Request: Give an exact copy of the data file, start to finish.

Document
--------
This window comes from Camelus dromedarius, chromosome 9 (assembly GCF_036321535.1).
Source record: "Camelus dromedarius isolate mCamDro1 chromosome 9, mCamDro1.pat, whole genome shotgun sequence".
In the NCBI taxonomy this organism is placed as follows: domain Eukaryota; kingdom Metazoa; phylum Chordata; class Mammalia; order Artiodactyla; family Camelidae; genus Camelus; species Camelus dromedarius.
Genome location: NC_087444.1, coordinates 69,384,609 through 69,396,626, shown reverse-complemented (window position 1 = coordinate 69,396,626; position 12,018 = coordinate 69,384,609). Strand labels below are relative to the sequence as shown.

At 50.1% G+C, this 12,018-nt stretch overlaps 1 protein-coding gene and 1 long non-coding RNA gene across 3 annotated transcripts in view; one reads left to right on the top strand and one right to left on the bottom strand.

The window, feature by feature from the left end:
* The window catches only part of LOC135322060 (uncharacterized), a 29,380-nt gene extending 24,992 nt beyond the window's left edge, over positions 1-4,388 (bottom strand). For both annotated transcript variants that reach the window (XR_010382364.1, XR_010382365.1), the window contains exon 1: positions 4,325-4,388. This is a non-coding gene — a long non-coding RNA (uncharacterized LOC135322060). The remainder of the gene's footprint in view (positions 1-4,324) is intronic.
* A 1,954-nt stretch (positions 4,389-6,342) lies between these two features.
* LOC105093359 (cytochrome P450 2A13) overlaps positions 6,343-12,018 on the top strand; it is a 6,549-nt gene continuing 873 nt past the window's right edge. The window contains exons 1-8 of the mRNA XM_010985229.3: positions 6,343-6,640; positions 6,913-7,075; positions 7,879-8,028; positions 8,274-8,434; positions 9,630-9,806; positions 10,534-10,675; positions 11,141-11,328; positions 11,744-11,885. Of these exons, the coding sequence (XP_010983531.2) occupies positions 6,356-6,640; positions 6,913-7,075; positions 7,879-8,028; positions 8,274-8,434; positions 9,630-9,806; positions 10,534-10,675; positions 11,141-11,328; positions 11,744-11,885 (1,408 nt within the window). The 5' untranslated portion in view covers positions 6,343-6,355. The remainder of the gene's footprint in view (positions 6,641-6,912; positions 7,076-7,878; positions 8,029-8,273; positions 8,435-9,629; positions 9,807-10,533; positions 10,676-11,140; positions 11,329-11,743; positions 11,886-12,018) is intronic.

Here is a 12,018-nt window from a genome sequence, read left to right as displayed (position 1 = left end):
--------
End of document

This window comes from Camelus dromedarius, chromosome 9 (assembly GCF_036321535.1).
Source record: "Camelus dromedarius isolate mCamDro1 chromosome 9, mCamDro1.pat, whole genome shotgun sequence".
In the NCBI taxonomy this organism is placed as follows: domain Eukaryota; kingdom Metazoa; phylum Chordata; class Mammalia; order Artiodactyla; family Camelidae; genus Camelus; species Camelus dromedarius.
Genome location: NC_087444.1, coordinates 69,384,609 through 69,396,626, shown reverse-complemented (window position 1 = coordinate 69,396,626; position 12,018 = coordinate 69,384,609). Strand labels below are relative to the sequence as shown.

At 50.1% G+C, this 12,018-nt stretch overlaps 1 protein-coding gene and 1 long non-coding RNA gene across 3 annotated transcripts in view; one reads left to right on the top strand and one right to left on the bottom strand.

The window, feature by feature from the left end:
* The window catches only part of LOC135322060 (uncharacterized), a 29,380-nt gene extending 24,992 nt beyond the window's left edge, over positions 1-4,388 (bottom strand). For both annotated transcript variants that reach the window (XR_010382364.1, XR_010382365.1), the window contains exon 1: positions 4,325-4,388. This is a non-coding gene — a long non-coding RNA (uncharacterized LOC135322060). The remainder of the gene's footprint in view (positions 1-4,324) is intronic.
* A 1,954-nt stretch (positions 4,389-6,342) lies between these two features.
* LOC105093359 (cytochrome P450 2A13) overlaps positions 6,343-12,018 on the top strand; it is a 6,549-nt gene continuing 873 nt past the window's right edge. The window contains exons 1-8 of the mRNA XM_010985229.3: positions 6,343-6,640; positions 6,913-7,075; positions 7,879-8,028; positions 8,274-8,434; positions 9,630-9,806; positions 10,534-10,675; positions 11,141-11,328; positions 11,744-11,885. Of these exons, the coding sequence (XP_010983531.2) occupies positions 6,356-6,640; positions 6,913-7,075; positions 7,879-8,028; positions 8,274-8,434; positions 9,630-9,806; positions 10,534-10,675; positions 11,141-11,328; positions 11,744-11,885 (1,408 nt within the window). The 5' untranslated portion in view covers positions 6,343-6,355. The remainder of the gene's footprint in view (positions 6,641-6,912; positions 7,076-7,878; positions 8,029-8,273; positions 8,435-9,629; positions 9,807-10,533; positions 10,676-11,140; positions 11,329-11,743; positions 11,886-12,018) is intronic.

Here is a 12,018-nt window from a genome sequence, read left to right as displayed (position 1 = left end):